In Kenya, a tentative step away from homophobia

Openly gay Kenyan senate candidate David Kuria Mbote (Photo courtesy of
Openly gay Kenyan senate candidate David Kuria Mbote (Photo courtesy of

Kenya serves as an African refuge for many lesbian, gay, bisexual and transgender people, despite its laws against homosexuality.

Even though on paper Kenyan law provides up to 14 years in prison for same-sex activity, the country is much less repressive of LGBTs than Uganda and Zimbabwe, for example.

The latest example of Kenya’s sometimes tentative steps away from homophobia is the candidacy of an openly gay man for a senate seat.

David Kuria Mbote, 40, was co-founder and former general manager of the Gay and Lesbian Coalition of Kenya, or GALCK.   If he wins the election in March 2013, he would represent Kiambu County.

As a news website of The Standard newspaper reports:

Kuria [Mbote] has an uphill task of persuading the “conservative” Kiambu community that he is the best man for the job.Despite the discriminative nature and stigmatisation by the society, which considers him an outcast, what marvels both his friends and foes is his determination, boldness and the willingness to achieve what he terms as his destiny. …

During an exclusive interview with The County Weekly, Mbote was confident he will win the seat, and says he aims to change the political game by campaigning through the social media and committing himself to good governance in order to effect positive social change.

“If elected, my main priority will be creating laws to fight HIV. I know it is an uphill task campaigning to convince the society that despite my sexuality, I would put their interest first unlike many politicians.”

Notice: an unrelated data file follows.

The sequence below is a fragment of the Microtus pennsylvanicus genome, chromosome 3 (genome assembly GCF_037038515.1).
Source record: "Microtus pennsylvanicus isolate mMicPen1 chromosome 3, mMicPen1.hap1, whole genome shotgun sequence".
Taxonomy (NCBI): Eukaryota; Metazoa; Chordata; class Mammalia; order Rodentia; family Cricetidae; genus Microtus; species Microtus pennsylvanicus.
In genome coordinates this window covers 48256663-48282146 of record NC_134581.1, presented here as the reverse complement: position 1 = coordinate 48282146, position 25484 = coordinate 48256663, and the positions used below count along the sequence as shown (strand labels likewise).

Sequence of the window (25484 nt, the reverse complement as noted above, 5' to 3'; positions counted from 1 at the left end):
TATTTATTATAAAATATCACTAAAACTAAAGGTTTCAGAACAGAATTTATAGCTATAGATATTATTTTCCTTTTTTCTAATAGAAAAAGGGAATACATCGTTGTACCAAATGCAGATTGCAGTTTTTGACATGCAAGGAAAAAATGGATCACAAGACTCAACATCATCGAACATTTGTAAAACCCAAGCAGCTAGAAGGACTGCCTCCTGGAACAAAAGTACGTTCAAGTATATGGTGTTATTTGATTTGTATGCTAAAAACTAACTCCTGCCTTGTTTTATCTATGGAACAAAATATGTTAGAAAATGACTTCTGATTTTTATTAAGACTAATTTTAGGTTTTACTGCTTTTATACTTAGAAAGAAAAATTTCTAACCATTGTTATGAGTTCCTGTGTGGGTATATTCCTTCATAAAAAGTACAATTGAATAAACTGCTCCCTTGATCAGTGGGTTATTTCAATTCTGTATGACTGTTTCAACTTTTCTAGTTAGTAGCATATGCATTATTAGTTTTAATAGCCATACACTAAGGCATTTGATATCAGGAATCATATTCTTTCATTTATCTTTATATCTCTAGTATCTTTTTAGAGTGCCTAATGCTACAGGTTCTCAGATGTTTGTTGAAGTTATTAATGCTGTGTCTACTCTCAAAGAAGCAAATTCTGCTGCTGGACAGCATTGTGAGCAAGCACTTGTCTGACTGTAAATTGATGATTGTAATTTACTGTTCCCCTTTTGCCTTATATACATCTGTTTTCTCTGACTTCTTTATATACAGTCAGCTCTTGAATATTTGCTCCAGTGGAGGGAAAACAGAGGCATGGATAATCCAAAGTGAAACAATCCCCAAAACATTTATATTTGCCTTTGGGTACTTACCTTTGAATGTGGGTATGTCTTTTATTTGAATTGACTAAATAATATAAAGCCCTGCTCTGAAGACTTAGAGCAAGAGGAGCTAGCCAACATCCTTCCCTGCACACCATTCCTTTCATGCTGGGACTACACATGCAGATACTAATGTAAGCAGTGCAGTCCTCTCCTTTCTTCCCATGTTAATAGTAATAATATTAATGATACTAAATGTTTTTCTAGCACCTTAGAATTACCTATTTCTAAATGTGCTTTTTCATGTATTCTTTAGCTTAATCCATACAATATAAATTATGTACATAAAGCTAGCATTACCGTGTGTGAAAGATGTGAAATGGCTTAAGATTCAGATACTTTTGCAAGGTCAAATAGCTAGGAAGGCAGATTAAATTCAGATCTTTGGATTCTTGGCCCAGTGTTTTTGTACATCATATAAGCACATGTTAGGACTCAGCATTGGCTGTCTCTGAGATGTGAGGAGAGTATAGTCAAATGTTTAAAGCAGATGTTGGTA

“I have received mixed responses from the voters as to whether they would vote for a gay politician,” he said.

Identify Kenya reported:

He has a challenging campaign ahead, as many people here reject homosexuality on the basis of religion. Voters are giving a mixed response on whether they would vote for a gay politician.

The 2010 constitution established a Senate, which will comprise representatives from each of Kenya’s 47 counties, 16 women nominated by the political parties, four other representatives of minority groups and a speaker. The elections are set for March 2013.

Some people have dismissed his aspirations as “a long shot” and “just a dream.” But Mbote, who is riding on what he calls the “Third Wave,” a movement to usher in innovative ideas and solutions to social challenges, says winning the Kiambu county senator seat is possible.

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Written by Colin Stewart

Colin Stewart is a 45-year journalism veteran living in Southern California. He is the president of the St. Paul’s Foundation for International Reconciliation, which supports LGBTQ+ rights advocacy journalism, and editor/publisher of Erasing 76 Crimes. Contact him at


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